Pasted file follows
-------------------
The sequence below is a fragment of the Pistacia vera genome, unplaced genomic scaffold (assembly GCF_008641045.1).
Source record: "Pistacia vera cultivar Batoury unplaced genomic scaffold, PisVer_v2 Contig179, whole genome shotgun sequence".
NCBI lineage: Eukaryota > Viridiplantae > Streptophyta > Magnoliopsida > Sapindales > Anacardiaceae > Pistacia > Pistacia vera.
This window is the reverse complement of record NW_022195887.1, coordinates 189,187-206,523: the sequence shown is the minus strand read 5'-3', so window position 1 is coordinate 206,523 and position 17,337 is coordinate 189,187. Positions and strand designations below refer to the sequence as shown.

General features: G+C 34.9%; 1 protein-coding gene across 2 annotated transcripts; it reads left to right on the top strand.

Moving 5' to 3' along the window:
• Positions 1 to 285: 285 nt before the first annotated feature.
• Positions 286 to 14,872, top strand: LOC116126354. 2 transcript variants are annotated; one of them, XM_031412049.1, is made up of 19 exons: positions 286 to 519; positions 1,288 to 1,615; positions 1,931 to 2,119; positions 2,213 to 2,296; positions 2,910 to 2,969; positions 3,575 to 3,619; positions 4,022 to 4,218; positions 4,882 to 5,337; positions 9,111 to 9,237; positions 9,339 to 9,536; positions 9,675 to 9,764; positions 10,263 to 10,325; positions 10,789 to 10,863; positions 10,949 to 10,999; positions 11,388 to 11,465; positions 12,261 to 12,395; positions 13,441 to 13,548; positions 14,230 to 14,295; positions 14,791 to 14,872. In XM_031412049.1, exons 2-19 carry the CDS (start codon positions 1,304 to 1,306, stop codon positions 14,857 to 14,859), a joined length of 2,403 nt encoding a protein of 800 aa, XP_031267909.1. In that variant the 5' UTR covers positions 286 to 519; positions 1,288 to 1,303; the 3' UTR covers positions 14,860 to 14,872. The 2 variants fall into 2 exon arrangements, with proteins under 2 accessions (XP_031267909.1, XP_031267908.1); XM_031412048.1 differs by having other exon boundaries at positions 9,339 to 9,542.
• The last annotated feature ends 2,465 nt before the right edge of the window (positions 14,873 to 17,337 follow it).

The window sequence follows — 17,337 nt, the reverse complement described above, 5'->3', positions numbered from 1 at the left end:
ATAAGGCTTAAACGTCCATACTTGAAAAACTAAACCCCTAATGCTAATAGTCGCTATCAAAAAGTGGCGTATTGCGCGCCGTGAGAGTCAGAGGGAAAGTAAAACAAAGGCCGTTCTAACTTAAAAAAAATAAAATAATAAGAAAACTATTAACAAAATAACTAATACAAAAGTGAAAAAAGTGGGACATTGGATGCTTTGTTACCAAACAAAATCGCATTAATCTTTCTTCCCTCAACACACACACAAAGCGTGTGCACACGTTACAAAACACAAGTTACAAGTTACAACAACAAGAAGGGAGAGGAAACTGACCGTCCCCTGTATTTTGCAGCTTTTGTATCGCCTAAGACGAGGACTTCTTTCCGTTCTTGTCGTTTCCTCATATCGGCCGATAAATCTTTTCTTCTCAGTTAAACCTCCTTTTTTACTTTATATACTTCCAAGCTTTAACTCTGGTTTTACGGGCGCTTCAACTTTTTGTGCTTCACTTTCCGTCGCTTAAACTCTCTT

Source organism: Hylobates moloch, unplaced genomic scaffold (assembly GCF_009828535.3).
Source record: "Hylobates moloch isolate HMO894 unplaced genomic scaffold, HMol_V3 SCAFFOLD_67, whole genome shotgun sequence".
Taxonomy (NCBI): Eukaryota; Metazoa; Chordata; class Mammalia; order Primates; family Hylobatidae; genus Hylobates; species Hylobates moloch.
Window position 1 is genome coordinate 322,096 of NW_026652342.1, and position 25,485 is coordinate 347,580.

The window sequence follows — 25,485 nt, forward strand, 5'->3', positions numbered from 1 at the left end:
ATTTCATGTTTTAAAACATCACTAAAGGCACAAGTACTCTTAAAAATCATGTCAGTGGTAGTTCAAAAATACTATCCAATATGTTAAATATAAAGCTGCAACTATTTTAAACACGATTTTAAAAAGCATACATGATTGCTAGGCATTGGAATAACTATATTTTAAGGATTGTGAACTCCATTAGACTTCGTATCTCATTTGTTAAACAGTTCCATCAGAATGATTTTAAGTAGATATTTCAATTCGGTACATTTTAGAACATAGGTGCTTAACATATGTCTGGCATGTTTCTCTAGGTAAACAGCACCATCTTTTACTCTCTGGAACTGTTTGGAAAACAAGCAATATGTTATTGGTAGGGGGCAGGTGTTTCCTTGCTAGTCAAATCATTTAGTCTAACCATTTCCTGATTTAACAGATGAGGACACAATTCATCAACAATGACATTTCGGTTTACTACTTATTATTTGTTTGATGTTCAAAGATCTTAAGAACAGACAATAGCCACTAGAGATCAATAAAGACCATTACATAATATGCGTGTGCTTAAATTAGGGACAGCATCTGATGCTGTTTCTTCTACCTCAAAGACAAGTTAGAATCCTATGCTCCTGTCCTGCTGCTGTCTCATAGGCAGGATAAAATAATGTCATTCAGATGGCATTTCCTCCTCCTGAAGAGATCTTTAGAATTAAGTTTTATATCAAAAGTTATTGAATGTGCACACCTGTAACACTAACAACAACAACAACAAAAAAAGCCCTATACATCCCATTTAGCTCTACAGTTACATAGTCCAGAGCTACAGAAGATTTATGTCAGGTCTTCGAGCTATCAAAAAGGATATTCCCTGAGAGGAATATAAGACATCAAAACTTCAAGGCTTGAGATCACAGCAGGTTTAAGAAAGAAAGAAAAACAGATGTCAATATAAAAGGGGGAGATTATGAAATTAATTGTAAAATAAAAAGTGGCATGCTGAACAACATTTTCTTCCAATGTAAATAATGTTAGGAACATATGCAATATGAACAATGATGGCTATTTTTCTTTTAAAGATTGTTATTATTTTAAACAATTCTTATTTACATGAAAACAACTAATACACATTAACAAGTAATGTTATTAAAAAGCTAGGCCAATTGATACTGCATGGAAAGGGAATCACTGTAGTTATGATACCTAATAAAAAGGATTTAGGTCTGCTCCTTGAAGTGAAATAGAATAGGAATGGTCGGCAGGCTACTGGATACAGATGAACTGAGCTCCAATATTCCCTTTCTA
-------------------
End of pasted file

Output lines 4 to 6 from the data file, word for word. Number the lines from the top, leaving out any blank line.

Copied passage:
This window is the reverse complement of record NW_022195887.1, coordinates 189,187-206,523: the sequence shown is the minus strand read 5'-3', so window position 1 is coordinate 206,523 and position 17,337 is coordinate 189,187. Positions and strand designations below refer to the sequence as shown.

General features: G+C 34.9%; 1 protein-coding gene across 2 annotated transcripts; it reads left to right on the top strand.

Moving 5' to 3' along the window: